Using ElasticSearch as a Object Cache

We use ElasticSearch to supplement our large legacy DB, and the search
features are nice. However we also just need a fast object cache. I'm
curious anyone else use ElasticSearch as a cache, like as a replacement
for memcached or ehcache. Any advice on optimizing an index to act like a
cache, is it possible to configure an expulsion policy? I think a memory
store would be best probably.

Thanks in advance!

--

I use caches to cache ElasticSearch data, so that should tell you what I
think. :slight_smile:

Search engines are databases with one important extra feature: scoring.
Documents are returned sorted according to their score. Take away
scoring/ordering and I do not see a use case for a search engine. Of
course, if you already have ES up and running, it might be easier to use
existing technology and not use another stack, but I would look into
memcached, ehcache or even Redis.

Cheers,

Ivan

On Tue, Dec 4, 2012 at 1:05 PM, Andy apryor48@gmail.com wrote:

We use ElasticSearch to supplement our large legacy DB, and the search
features are nice. However we also just need a fast object cache. I'm
curious anyone else use ElasticSearch as a cache, like as a replacement
for memcached or ehcache. Any advice on optimizing an index to act like a
cache, is it possible to configure an expulsion policy? I think a memory
store would be best probably.

Thanks in advance!

--

--

Elasticsearch is not a cache, but it can be configured for similar fast
response times.

  • much RAM, large heap, large direct memory
  • index type memory, force RAM resident process with mlockall()
  • restrict yourself to relativeley small & simple docs (not MB size)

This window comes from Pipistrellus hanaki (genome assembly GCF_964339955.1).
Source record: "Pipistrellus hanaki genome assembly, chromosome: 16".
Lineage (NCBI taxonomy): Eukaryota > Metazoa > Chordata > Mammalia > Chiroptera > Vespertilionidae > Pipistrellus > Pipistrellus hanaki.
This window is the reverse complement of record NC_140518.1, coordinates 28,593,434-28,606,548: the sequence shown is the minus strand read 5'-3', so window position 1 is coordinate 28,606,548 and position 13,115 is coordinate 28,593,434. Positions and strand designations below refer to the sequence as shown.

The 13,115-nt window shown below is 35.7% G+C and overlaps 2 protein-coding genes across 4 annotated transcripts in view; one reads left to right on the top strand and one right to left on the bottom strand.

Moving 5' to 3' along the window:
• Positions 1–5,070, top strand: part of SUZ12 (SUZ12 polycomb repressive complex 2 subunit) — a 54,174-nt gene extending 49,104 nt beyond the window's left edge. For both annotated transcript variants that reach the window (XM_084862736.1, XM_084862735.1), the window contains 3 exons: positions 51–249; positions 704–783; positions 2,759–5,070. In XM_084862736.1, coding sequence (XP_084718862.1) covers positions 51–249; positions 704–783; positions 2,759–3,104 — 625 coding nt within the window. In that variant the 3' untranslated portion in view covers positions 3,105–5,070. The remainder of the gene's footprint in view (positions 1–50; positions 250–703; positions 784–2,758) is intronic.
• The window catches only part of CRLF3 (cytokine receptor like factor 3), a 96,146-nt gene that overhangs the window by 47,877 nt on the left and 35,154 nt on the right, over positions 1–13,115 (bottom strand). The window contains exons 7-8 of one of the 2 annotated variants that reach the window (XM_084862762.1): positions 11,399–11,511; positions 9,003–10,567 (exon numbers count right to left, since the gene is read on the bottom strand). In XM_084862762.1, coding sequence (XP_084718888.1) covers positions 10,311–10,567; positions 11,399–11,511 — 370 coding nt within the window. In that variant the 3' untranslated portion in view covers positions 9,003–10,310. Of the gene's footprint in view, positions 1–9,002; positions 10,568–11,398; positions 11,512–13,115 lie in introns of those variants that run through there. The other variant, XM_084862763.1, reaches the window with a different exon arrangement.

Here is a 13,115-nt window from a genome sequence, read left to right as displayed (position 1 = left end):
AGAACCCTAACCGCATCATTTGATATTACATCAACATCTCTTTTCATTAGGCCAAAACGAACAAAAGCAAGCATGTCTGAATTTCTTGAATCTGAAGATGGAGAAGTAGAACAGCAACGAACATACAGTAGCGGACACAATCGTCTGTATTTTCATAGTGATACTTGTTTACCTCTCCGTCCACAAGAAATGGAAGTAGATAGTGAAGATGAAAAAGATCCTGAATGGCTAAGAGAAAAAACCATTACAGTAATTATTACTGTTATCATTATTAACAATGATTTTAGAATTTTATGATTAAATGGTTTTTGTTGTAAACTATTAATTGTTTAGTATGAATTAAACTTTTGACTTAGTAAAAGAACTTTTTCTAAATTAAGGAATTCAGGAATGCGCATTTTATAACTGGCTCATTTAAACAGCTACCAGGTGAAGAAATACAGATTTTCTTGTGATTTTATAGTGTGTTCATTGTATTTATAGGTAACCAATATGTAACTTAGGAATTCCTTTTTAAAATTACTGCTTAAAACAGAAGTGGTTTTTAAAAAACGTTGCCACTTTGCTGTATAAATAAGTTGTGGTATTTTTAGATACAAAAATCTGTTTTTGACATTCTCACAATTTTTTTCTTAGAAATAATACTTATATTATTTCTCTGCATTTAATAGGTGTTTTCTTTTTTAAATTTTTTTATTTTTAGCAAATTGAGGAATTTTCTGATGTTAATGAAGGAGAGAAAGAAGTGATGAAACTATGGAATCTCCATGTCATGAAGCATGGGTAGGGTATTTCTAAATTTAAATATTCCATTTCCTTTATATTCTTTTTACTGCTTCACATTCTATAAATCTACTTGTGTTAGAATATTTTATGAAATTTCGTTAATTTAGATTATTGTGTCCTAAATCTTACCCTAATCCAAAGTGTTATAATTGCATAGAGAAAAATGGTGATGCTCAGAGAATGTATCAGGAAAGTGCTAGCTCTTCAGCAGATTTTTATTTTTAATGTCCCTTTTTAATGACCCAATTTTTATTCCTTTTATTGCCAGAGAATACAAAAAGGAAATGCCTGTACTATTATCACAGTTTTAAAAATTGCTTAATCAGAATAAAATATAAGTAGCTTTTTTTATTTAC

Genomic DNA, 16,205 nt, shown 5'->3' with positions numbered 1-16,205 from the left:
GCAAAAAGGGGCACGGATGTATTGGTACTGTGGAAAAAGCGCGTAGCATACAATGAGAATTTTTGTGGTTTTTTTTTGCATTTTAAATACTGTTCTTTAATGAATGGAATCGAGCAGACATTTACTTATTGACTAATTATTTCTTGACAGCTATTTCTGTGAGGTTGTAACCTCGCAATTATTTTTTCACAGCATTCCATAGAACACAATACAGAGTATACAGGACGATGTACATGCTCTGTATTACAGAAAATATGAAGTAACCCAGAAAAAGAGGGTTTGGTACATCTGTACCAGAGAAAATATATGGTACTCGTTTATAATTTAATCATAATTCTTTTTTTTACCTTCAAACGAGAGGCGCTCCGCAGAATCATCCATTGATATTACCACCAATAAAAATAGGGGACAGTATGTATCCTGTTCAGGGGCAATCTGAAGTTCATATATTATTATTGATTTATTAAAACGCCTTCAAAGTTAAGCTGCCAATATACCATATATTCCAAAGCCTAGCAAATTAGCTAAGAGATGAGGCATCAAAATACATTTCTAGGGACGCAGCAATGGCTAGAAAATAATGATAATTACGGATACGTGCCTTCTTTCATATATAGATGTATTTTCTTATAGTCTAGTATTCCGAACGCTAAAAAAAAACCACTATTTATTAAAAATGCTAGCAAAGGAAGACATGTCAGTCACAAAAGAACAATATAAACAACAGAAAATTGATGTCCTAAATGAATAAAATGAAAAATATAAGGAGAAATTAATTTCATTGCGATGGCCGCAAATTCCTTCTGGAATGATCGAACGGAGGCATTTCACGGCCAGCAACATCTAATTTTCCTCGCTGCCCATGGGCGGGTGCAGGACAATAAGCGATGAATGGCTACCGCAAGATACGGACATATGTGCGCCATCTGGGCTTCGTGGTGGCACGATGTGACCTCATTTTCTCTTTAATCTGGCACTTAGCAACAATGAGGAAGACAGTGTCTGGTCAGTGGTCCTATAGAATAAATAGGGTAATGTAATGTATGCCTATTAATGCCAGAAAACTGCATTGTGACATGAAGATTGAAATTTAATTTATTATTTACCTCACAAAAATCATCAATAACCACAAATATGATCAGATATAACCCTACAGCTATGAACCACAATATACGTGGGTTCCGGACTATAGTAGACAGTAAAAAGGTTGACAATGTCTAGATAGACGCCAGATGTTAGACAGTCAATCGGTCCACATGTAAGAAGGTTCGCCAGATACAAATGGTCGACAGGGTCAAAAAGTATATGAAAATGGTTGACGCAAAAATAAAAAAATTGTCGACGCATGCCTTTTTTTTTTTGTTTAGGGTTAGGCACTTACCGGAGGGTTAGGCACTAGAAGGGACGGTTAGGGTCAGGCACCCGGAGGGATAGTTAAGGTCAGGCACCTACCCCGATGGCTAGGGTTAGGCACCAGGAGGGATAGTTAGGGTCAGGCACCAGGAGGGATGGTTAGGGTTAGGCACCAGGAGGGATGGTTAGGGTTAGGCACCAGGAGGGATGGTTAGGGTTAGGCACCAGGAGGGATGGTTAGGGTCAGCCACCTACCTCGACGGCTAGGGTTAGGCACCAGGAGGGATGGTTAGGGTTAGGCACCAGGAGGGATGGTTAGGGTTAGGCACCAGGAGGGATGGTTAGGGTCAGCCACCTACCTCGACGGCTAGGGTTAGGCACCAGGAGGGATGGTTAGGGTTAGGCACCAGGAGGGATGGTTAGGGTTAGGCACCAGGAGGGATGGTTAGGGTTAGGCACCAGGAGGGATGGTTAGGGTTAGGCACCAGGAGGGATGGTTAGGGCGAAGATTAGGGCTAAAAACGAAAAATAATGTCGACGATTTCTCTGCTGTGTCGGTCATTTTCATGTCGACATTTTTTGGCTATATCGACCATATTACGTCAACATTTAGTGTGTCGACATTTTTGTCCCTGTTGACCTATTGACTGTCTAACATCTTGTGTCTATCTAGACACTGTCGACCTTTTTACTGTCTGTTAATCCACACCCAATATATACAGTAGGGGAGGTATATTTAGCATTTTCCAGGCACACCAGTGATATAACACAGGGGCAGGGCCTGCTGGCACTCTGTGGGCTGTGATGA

• rare inserts/updates (compared to number of requests)

So, with the data in the index not exceeding your resources, almost all
disk accesses and almost all the serialization overhead can be eliminated,
and as a result, you would have something like a "memory object cache".

There are of course challenges unknown to memcached and the like. If you
have a common Elasticsearch workload with ingests and queries on the
Elasticsearch cluster beside such a "cache", the cache construction tends
to get trashed in favor of Lucene doing indexing and search. It is a bit
harder to persuade Lucene not to do what it was invented for, that is,
building an inverted index and doing fast search :slight_smile:

But the future is bright, with the DocValues feature of the Lucene 4 codec
framework - here is a great presentation of Simon Willnauer -

key/value structured data will perform better, together with efficient
value updating. Lucene is no longer forced to reindex the whole document
again. In most cases, you will be able to store/fetch simple values from
Elasticsearch DocValue fields very fast like if it was a memory cache.

Ivan pointed to Redis. Lucene codecs will be very powerful. Some people
were curious, they even have started a Lucene 4 codec with Redis as a
backend

Note, a simple eviction policy is available in Elasticsearch on document
level by the ttl field mechanism. Internally, it works like an automatic
bulk delete, triggered once a minute or
so. http://www.elasticsearch.org/guide/reference/mapping/ttl-field.html

Cheers,

Jörg

--